Plan to Thrive is publishing a series of blog posts on alcohol use in activist spaces, and we welcome your input! This first post was originally published in ‘Another Sober Zine’ and is a personal refection of experiencing drinking cultures, particularly within the radical activist community.
I’ve spent a lot of time now in radical political circles, and a lot of time in radical political drinking circles. I’ve had a lot of people saying things like “that’s really good, I wish I could do that” while they take another swig. And a lot of people offer me drinks, to which my answer is always “no thanks.”
And that’s cool. Each to their own, I guess. But one thing that I am finding increasingly infrequent is people asking me the reasons why I don’t drink. Or asking the reasons why so many of us do.
Now I won’t usually bring this up because I don’t want to come across as a holier-than-thou straight edger. And I really am cool with people making their own choices about their own lives. But I just wish that a bit more often we would ask questions about the relationship between alcohol and capitalism.
Everyone can quote Karl Marx’s line about religion being “the opiate of the masses”. But that metaphor would mean nothing if it weren’t for actual opiates which do the same thing. Keeping us all under control, giving the illusion of freedom every weekend while we are slaves during the week.
I’ll never begrudge anyone wanting to get drunk. People have valid reasons after all. You need to let your hair down to deal with the stress of working 40 hours a week or trying to make change in our messed up world. You need to drink to gain the confidence to talk to strangers/people you are attracted to. Or you are self-medicating to deal with trauma or depression. These are all reasons I’ve heard numerous times over the years, and they are all fair enough.
Except for this. All those reasons listed are problems whose roots are nothing to do with alcohol. It’s our system that overworks and overstresses us all, turning us all into producers and consumers. It’s our society that keeps us isolated from each other, seeing communication with others as something to be feared. And it’s that same isolation that means we struggle to work through the effects on us of our sick society.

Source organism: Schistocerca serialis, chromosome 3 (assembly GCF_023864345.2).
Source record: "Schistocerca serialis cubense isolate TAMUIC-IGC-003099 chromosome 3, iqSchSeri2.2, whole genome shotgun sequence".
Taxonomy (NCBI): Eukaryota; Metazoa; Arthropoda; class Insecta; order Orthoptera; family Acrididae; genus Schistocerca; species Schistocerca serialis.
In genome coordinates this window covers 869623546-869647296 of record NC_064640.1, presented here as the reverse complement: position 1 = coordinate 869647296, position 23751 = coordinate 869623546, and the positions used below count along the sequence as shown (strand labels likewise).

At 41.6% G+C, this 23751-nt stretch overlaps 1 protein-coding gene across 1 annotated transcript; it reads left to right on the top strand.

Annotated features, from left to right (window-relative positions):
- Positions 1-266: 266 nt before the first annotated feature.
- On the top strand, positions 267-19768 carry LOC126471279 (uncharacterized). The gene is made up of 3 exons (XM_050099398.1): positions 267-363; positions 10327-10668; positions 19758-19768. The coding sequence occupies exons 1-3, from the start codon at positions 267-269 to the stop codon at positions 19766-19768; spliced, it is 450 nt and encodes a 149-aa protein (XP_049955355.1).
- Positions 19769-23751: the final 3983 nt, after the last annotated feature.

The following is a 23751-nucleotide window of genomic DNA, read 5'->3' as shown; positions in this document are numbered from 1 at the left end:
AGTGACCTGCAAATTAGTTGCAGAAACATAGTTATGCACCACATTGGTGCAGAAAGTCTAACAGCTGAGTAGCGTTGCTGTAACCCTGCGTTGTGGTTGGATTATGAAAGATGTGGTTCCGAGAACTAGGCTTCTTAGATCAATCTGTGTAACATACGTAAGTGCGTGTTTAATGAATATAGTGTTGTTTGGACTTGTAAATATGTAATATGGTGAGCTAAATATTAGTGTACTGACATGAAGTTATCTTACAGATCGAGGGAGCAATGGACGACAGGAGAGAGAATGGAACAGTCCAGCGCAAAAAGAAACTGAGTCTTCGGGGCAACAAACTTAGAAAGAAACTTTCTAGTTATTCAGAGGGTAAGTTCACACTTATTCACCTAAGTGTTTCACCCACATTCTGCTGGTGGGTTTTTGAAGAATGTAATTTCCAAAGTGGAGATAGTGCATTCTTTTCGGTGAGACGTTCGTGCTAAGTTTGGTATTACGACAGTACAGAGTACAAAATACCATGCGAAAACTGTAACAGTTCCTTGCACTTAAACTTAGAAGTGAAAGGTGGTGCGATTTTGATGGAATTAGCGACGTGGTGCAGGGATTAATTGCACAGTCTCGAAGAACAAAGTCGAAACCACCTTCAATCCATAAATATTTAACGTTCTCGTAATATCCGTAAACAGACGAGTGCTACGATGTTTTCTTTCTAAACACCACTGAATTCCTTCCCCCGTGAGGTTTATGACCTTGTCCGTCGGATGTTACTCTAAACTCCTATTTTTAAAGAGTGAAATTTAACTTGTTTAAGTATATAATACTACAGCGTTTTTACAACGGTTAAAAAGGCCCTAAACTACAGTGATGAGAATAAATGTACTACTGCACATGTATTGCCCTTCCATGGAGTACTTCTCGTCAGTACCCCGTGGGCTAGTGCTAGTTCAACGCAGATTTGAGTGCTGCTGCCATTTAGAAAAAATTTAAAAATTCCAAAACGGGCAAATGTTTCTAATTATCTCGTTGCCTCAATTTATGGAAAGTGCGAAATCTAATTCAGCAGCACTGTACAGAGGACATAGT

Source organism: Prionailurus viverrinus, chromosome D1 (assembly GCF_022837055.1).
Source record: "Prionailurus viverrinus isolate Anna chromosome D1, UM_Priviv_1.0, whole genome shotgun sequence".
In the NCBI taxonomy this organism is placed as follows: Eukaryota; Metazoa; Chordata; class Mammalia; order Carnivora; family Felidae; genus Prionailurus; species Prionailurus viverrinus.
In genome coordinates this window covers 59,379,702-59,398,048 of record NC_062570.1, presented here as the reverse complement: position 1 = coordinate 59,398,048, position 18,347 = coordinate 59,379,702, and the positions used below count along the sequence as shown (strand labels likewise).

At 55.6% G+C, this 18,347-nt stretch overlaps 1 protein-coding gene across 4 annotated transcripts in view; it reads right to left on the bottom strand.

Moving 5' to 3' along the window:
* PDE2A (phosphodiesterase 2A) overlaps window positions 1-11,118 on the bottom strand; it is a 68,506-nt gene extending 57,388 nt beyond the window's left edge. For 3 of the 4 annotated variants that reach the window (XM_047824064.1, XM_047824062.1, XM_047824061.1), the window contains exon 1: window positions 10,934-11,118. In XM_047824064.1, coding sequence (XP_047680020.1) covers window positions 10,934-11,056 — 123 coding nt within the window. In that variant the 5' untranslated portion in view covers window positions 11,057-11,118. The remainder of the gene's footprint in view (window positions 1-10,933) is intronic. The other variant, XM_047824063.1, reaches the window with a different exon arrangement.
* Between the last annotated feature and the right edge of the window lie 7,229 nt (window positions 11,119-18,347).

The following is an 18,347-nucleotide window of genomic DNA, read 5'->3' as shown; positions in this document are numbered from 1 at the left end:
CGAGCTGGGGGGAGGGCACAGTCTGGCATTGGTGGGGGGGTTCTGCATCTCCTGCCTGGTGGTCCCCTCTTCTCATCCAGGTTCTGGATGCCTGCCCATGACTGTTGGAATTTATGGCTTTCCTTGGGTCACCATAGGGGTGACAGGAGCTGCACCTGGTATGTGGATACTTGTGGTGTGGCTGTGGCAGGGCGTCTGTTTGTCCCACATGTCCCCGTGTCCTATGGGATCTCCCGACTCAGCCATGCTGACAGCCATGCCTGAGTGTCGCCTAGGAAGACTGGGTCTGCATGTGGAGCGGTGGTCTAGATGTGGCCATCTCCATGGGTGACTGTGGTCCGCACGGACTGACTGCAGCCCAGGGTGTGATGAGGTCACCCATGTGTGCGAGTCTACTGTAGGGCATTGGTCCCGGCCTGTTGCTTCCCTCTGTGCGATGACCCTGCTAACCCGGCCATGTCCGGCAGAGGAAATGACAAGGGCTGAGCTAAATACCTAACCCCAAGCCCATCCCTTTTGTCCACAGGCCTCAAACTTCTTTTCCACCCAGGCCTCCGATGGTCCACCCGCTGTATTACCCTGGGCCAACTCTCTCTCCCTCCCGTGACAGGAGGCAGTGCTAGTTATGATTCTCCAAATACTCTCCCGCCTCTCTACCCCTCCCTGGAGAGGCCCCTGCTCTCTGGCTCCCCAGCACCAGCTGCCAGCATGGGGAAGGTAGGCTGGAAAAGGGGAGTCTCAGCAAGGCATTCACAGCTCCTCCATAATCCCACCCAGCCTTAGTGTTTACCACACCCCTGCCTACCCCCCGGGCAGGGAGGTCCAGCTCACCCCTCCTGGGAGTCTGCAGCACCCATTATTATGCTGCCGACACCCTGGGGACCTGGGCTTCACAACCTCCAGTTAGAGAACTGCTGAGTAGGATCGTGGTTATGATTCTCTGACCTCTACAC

And every time we drink to patch up these problems, it stops us from actually doing anything to deal with them or try to change them. Is it any wonder our activist communities so often perpetuate the same issues as the society around us?
Once I was talking with someone who was sharing my frustration that our activist gatherings weren’t much more than piss-ups. They said “I know a lot of people in our community have a lot of social anxieties that they need to drink for, but…”
The truth is that everyone carries these same anxieties. That’s part of being human, especially being human in our 21st century capitalist world. If we drink to medicate these anxieties, of course we’ll need to keep drinking to deal with them. It could be a metaphor for so many issues in our broader world, but here we are falling into the same cycle.
That’s not even mentioning all the time and resources we put into drinking – all the hangovers; the nights we can’t recall; all the money that goes to big corporations, funding monocrop farming, sexist billboards and the never-ending production of glass bottles and aluminium cans.
There’s the way we respect people (or races of people) who have had issues with alcohol in their past. I’m disappointed when the default space for social gatherings in our scene is the pub. I’m ashamed when people supposedly there to support at indigenous protest camps declared as dry camps sneak off to drink in their tent.
Or the simple reality of what alcohol and drugs do to our communities. Issues of sexual consent, violence and just how we look after each other all have a very sticky connection to intoxication. There are so many examples of these that have turned into big issues that divide our scenes and take a lot of time and effort if they ever are resolved. But who knows how many times these things come up but are never noticed?
I was once at a punk show and saw a friend sitting on the ground, not looking at their peak. I walked over and sat next to them. They were having a panic attack. Now I hardly knew this person, and they were at a show surrounded by all their closest friends. None of them noticed what was happening. We chatted for a while, they calmed down and thanked me. It was all good.
But as I left that night, I couldn’t help but wonder how we could claim that our scene was a community any better than the world around us. The way I see it, the punk scene is battling two narratives that compete rather than complement each other – the hard drinking, drug taking, self-annihilating wasters, or the supportive community that stands against the destructive values of this world.
It’s very rare that I actually say all this. In a scene where we supposedly value honesty, it’s hard to criticize something that is so widespread. But it was a surprise and actually a relief to discover the other day that all of us contributing to this zine were sober activists. It was like we could finally be ourselves and be real about how we feel.
I wish that we as an activist community could critique ourselves on this issue the same way we can dissect the flaws of the system we live in. Maybe if we do we might find that system isn’t quite as indestructible as we thought.
Another Sober Zine is a series of 6 vignettes and essays published by anonymous Australian writers in April, 2014. To get in touch contact email@example.com.
What are your experiences of alcohol use in activist spaces?